B&B owners vs. online hosts who don’t pay city taxes

Associated Press photo, New Orleans City Business, Frank Aymami -- Glen Miller, owner of the HH Whitney House, says bed-and-breakfast operations such as his operate at a competitive disadvantage because the city doesn't enforce its ban on short-term rentals, which are increasing through the website Airbnb.com.
Associated Press photo, New Orleans City Business, Frank Aymami -- Glen Miller, owner of the HH Whitney House, says bed-and-breakfast operations such as his operate at a competitive disadvantage because the city doesn't enforce its ban on short-term rentals, which are increasing through the website Airbnb.com.

Bed and breakfast operations in New Orleans tout their old-fashion charm as an enticement to visitors, but face a threat from a new, technology-driven competitor that apparently is flouting city law.

Airbnb.com, a travel website that lets homeowners advertise rooms for short-term rental, has become increasingly popular in recent years, expanding to 31,275 cities worldwide. The site recently listed 385 rooms for rent in New Orleans. The website is often described as a cheap, convenient and relatively safe way to book travel accommodations.

In New Orleans, it’s also apparently illegal. A city ordinance prohibits unlicensed property owners from renting accommodations to anyone for less than 60 days in the French Quarter and less than 30 days elsewhere in the city.

A spokesman for Airbnb.com declined to be interviewed for this article.

Bonnie Rabe, who owns the Grand Victorian Bed & Breakfast on St. Charles Avenue, argues that Airbnb has given private property owners an unfair advantage over B&B operators who must pay taxes and fees to rent rooms at their businesses.

Airbnb.com lets property owners advertise rooms and charge rates at their own discretion without having to pay the city’s tax on hotel and motel rooms. The city taxes B&Bs up to 13 percent depending on the size of the property.

“We don’t find we are losing business to them, although I’m sure, eventually, we will,” said Rabe, who is also president of the Professional Innkeepers Association of New Orleans, which represents 55 B&Bs.

To stem the possible loss of customers to Airbnb.com, PIANO is taking part in the “Better Way to Stay” campaign, which pokes fun at cut-rate travel websites. Its online video shows a traveler arriving at her destination, implying that she booked the room through a questionable website. Opening the door to her accommodations, she finds a partially deflated air mattress on the floor of her room.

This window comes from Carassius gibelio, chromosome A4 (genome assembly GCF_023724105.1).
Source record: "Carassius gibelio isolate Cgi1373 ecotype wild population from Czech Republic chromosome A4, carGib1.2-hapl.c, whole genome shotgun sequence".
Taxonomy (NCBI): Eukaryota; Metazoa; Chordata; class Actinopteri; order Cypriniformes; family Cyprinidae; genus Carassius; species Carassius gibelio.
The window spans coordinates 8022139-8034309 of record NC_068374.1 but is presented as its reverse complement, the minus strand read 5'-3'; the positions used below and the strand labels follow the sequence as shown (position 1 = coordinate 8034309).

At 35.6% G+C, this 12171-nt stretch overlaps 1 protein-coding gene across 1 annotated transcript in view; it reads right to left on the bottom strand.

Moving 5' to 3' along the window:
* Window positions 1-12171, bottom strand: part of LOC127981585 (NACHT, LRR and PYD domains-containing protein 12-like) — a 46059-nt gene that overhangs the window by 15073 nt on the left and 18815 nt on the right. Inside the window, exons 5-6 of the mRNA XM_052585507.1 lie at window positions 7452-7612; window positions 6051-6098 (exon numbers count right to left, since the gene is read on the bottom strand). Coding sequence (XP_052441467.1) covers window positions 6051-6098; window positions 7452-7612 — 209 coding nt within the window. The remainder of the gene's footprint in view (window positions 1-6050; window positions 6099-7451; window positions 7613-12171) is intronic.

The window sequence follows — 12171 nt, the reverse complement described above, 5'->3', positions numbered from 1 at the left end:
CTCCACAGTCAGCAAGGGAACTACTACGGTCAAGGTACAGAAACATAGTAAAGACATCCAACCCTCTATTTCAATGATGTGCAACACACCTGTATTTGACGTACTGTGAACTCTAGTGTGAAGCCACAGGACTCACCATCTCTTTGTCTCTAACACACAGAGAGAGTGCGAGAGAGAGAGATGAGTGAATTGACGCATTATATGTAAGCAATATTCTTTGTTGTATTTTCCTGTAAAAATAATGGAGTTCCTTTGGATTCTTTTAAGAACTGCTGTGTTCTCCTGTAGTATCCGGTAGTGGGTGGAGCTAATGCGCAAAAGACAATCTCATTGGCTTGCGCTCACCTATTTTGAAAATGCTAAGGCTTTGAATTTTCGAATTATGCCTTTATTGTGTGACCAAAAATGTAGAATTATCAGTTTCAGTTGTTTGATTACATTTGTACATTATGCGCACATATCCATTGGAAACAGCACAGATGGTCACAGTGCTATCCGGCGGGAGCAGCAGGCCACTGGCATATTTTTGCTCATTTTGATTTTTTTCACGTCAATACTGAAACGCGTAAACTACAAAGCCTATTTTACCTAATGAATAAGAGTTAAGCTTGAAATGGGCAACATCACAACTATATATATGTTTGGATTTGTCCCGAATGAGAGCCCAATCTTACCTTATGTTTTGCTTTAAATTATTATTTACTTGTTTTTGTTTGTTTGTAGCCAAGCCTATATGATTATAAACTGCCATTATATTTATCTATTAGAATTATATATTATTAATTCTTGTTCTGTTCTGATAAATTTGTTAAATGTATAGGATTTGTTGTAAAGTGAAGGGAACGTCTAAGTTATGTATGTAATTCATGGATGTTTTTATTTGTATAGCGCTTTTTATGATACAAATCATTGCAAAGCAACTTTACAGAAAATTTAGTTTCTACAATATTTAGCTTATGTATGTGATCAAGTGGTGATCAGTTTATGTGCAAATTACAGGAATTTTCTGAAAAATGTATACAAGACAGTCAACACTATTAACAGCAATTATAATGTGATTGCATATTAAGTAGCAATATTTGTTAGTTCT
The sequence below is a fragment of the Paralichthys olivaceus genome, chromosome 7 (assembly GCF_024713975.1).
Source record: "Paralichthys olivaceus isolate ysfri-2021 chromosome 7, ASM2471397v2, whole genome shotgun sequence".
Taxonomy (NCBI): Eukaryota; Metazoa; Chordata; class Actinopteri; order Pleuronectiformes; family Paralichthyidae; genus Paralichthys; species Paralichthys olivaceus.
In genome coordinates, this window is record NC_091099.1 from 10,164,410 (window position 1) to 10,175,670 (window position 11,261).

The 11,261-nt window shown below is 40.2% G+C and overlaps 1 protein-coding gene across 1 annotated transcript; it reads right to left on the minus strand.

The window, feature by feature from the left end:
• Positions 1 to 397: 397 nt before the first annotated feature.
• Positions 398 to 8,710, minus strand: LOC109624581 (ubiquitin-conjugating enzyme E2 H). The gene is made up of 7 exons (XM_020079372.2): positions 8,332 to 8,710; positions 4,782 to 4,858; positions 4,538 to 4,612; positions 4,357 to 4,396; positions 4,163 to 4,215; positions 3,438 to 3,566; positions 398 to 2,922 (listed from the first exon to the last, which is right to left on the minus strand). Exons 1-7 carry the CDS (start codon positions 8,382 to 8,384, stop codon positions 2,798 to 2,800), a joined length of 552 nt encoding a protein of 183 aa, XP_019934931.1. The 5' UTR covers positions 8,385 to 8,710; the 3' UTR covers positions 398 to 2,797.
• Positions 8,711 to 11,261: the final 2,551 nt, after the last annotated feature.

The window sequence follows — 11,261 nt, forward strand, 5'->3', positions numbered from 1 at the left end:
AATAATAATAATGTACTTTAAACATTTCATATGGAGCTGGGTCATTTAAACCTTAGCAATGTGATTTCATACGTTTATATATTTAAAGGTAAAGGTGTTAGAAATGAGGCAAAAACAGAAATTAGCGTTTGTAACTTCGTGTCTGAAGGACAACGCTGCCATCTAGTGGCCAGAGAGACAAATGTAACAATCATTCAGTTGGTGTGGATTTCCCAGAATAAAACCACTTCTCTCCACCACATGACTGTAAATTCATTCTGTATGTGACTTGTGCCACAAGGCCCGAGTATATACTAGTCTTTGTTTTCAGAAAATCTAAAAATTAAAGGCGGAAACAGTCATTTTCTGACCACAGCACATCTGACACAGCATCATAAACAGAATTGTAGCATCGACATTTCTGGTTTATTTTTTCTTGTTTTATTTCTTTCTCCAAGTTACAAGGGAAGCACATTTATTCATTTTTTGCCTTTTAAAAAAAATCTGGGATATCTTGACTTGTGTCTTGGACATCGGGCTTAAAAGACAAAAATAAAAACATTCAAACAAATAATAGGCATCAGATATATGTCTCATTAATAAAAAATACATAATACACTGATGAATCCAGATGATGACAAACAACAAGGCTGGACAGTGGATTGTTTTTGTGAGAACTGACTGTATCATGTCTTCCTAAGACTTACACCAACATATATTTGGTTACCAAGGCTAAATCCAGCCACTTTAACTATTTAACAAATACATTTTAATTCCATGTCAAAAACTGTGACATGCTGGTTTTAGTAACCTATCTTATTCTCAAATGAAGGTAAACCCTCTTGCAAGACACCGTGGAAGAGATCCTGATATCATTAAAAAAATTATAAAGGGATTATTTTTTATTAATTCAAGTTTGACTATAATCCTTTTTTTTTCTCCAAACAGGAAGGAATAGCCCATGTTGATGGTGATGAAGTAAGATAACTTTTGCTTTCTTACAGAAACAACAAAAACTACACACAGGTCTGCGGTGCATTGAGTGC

The campaign, sponsored by the Professional Association of Innkeepers International, is aimed at attracting younger travelers who the group feels opt for the convenience of booking through Airbnb.com over staying at traditional inns.

“We are trying to move people past the idea that we only cater to an older crowd,” said Glen Miller, owner of the HH Whitney House on Esplanade Avenue. “We need to stay competitive because other travel options like Craigslist and Airbnb are not going to disappear.”

Innkeepers in New Orleans have struggled for years to get the city to enforce its laws against short-term rentals. The city will investigate properties that have received multiple complaints, City Hall spokesman Ryan Berni said.

Property owners who violate the city ordinance against short-term rentals face a $500 fine or at least 30 days in jail.

Miller said the city does not have a clear definition of what a bed and breakfast is, which makes it difficult to identify operators who are not compliant.

B&Bs are split into three categories for occupancy tax purposes in New Orleans. A B&B with one or two rooms does not have to pay an occupancy tax, while three- to five-room operations are taxed 50 cents per room per night rented. Six- to nine-room B&Bs pay a 13 percent tax on room rates in addition to the 50-cent per night tax.

PIANO is working with the City Planning Department to include all bed and breakfasts under one tax category.